Ferlita Bakery, built in 1923, still stands, and its original ovens are inside, but don't expect to get a whiff of fresh-baked bread. The one-story light yellow brick building is now the Ybor City State Museum where exhibits tell the stories of the past. If you ever wondered why your great-great grandfather, who worked in a factory and had only an eighth-grade education, was known for his knowledge of Shakespeare and Dickens, you can find the answer in this museum. Factory workers paid people called "lectors" to read novels, plays, magazines and newspapers to them while they worked. Today's equivalent is a TV set emitting (what is in comparison mindless) hours of talk shows, sports and soap operas.

Shopkeepers didn't need to commute to work when the B.F. Marcos Building was constructed in 1908. They lived above the store. That lifestyle is being recaptured. Copyright Ybor City Chamber of Commerce.Proof that the immigrants who worked in Ybor City's cigar factories valued their culture and were as fun-loving as the crowds who throng through the Latin Quarter today can be found in the history of their community organizations. L'Union Italiana (The Italian Club) is still a Seventh Avenue landmark. Famous opera singers and shows from Europe were brought to this stately building with its Corinthian columns and neoclassical architecture. Cuban immigrants built a gymnasium and boxing arena in their Circulo Cubano (Cuban Club) in addition to a theater, cantina, pharmacy, library and ballroom.

The bakeries and cigar factories are not as prevalent today as they were during Ybor City's heyday in the twenties and thirties, but enticing aromas waft through the streets from coffeehouses and restaurants.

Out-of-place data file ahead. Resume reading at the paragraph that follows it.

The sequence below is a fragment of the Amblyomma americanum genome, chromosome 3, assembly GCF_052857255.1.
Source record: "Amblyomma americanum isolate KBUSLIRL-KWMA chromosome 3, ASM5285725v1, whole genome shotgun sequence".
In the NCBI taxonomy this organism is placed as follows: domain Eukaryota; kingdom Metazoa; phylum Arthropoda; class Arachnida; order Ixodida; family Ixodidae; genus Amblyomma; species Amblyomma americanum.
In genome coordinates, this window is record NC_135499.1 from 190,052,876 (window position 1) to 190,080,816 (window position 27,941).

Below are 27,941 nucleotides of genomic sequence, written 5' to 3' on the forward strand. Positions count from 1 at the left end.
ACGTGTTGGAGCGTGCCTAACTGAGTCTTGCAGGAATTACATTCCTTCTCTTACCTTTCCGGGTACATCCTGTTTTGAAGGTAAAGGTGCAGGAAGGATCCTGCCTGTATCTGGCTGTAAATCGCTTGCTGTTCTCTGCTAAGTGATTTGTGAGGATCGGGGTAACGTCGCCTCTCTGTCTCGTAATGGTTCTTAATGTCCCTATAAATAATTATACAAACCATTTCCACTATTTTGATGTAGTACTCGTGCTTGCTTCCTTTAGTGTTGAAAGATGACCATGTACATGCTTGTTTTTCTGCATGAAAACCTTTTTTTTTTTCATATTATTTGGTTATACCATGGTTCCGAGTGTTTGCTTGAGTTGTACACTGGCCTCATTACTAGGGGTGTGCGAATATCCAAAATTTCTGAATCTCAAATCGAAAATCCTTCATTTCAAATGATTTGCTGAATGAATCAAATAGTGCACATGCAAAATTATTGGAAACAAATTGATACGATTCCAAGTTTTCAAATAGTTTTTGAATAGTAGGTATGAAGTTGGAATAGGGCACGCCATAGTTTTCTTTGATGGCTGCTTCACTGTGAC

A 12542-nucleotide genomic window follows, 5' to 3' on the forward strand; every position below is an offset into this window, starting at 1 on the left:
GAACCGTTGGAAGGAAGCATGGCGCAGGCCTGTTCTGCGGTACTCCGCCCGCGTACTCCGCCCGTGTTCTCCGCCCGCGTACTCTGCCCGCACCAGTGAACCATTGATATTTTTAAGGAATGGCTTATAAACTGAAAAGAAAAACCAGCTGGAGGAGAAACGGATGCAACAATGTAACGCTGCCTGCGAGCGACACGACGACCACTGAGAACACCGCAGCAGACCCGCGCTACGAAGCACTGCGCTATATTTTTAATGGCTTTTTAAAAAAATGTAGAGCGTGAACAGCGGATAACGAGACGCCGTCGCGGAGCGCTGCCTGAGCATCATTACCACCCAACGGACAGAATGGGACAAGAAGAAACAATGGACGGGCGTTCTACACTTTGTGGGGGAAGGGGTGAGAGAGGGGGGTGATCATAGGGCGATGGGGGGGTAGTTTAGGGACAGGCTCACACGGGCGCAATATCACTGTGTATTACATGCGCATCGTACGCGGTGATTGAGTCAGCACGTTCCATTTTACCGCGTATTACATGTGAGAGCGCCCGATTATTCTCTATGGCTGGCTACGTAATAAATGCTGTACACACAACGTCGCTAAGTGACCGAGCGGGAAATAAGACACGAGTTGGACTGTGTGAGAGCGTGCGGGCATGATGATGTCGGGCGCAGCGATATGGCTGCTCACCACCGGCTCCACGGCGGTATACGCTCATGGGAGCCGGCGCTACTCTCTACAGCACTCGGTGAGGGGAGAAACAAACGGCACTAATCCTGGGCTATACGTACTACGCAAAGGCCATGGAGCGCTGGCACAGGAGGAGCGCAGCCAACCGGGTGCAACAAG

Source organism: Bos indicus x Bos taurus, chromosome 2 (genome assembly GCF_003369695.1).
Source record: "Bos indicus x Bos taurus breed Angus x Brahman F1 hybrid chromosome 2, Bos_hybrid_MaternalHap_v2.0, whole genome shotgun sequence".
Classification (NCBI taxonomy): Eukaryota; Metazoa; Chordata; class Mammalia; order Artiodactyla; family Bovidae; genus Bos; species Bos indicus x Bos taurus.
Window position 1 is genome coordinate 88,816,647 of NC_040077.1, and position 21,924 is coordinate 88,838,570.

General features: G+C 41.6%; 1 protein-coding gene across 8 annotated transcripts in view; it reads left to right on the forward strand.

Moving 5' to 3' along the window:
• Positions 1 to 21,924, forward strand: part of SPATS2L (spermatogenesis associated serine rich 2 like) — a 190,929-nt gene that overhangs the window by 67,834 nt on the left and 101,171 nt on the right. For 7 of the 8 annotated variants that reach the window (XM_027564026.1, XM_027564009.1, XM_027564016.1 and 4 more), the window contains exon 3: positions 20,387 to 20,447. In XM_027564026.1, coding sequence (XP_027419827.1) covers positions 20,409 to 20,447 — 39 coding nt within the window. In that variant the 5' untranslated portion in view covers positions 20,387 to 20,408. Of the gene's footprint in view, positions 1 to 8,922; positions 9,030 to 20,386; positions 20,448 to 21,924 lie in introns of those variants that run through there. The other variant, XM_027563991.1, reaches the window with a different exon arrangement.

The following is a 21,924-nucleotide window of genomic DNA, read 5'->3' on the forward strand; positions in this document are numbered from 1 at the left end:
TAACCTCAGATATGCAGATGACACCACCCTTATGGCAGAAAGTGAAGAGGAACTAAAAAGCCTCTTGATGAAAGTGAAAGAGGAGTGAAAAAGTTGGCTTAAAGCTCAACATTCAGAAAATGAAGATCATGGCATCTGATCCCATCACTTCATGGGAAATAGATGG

The beat of live music that ripples from bars and clubs along Seventh Avenue has turned it into the entertainment hub of the Latin Quarter. The thickest parade on any given night is usually headed toward the Columbia Restaurant, the local "palace" of Spanish cuisine and flamenco. Founded by Casimiro Hernandez, in 1905, as a corner café, the Columbia now covers a full city block. It is the oldest and largest restaurant in the United States. Locals, who often flaunt the retro look of Ybor City's heyday -- slicked-back hair and bow ties for the men; curls, slinky dresses and spike-heels for the women -- mingle with casually dressed tourists in the Columbia's many bars and dining rooms. One expects to see chic locals pull out miniature humidors and silver flasks the way famous people like Teddy Roosevelt or Winston Churchill might have done when they visited Ybor City.

To roll out your own good times in a custom vacation package in Tampa's Ybor City, call 800-36-TAMPA, or check with your travel agent.

Ybor City Ghost Walk offers guided strolls through the Latin Quarter beginning at Joffrey's Coffee Co. on Seventh Ave. To arrange a tour call 813-242-9255.

For reservations at Columbia Restaurant (2117 E. 7th Ave.), call 813-248-4961.

Live music and entertainment can be found in a number of bars and nightclubs. Among those on Seventh Avenue are Fat Tuesday's (1722 E. 7TH Ave.), 813-248-9755; The Rare Olive martini and jazz bar (1601 E. 7TH Ave.) 813-248-2333; and The Rubb (1507 E. 7TH Ave.) 813-247-4225.

Web sites to visit for more information are www.gotampa.com or www.ybor.org

Thanks to the Ybor City Chamber of Commerce for use of their photos!